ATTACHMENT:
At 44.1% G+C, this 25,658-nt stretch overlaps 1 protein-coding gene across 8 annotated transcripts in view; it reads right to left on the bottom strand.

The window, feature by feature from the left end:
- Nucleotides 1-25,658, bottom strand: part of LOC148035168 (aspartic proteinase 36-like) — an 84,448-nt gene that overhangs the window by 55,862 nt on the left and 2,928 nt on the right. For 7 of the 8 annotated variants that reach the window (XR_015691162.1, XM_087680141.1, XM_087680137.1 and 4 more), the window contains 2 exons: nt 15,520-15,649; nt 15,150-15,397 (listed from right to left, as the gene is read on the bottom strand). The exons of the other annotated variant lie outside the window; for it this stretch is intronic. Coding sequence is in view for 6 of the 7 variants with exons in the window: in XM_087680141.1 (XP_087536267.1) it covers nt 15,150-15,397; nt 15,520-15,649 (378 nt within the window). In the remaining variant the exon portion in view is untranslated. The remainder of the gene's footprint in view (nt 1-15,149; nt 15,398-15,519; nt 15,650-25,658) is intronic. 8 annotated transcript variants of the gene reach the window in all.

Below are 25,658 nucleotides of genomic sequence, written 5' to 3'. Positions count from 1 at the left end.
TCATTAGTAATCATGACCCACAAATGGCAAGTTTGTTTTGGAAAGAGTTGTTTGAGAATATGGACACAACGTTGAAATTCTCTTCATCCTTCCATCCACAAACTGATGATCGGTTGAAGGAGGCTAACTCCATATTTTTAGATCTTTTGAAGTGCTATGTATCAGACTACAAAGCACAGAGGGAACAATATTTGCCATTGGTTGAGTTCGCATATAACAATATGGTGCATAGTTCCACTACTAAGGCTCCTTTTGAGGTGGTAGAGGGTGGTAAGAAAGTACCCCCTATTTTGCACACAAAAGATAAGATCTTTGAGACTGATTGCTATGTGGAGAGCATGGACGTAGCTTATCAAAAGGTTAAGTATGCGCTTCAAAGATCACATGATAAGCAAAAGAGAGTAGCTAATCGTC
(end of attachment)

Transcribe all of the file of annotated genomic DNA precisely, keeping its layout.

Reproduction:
At 44.1% G+C, this 25,658-nt stretch overlaps 1 protein-coding gene across 8 annotated transcripts in view; it reads right to left on the bottom strand.

The window, feature by feature from the left end:
- Nucleotides 1-25,658, bottom strand: part of LOC148035168 (aspartic proteinase 36-like) — an 84,448-nt gene that overhangs the window by 55,862 nt on the left and 2,928 nt on the right. For 7 of the 8 annotated variants that reach the window (XR_015691162.1, XM_087680141.1, XM_087680137.1 and 4 more), the window contains 2 exons: nt 15,520-15,649; nt 15,150-15,397 (listed from right to left, as the gene is read on the bottom strand). The exons of the other annotated variant lie outside the window; for it this stretch is intronic. Coding sequence is in view for 6 of the 7 variants with exons in the window: in XM_087680141.1 (XP_087536267.1) it covers nt 15,150-15,397; nt 15,520-15,649 (378 nt within the window). In the remaining variant the exon portion in view is untranslated. The remainder of the gene's footprint in view (nt 1-15,149; nt 15,398-15,519; nt 15,650-25,658) is intronic. 8 annotated transcript variants of the gene reach the window in all.

Below are 25,658 nucleotides of genomic sequence, written 5' to 3'. Positions count from 1 at the left end.
TCATTAGTAATCATGACCCACAAATGGCAAGTTTGTTTTGGAAAGAGTTGTTTGAGAATATGGACACAACGTTGAAATTCTCTTCATCCTTCCATCCACAAACTGATGATCGGTTGAAGGAGGCTAACTCCATATTTTTAGATCTTTTGAAGTGCTATGTATCAGACTACAAAGCACAGAGGGAACAATATTTGCCATTGGTTGAGTTCGCATATAACAATATGGTGCATAGTTCCACTACTAAGGCTCCTTTTGAGGTGGTAGAGGGTGGTAAGAAAGTACCCCCTATTTTGCACACAAAAGATAAGATCTTTGAGACTGATTGCTATGTGGAGAGCATGGACGTAGCTTATCAAAAGGTTAAGTATGCGCTTCAAAGATCACATGATAAGCAAAAGAGAGTAGCTAATCGTC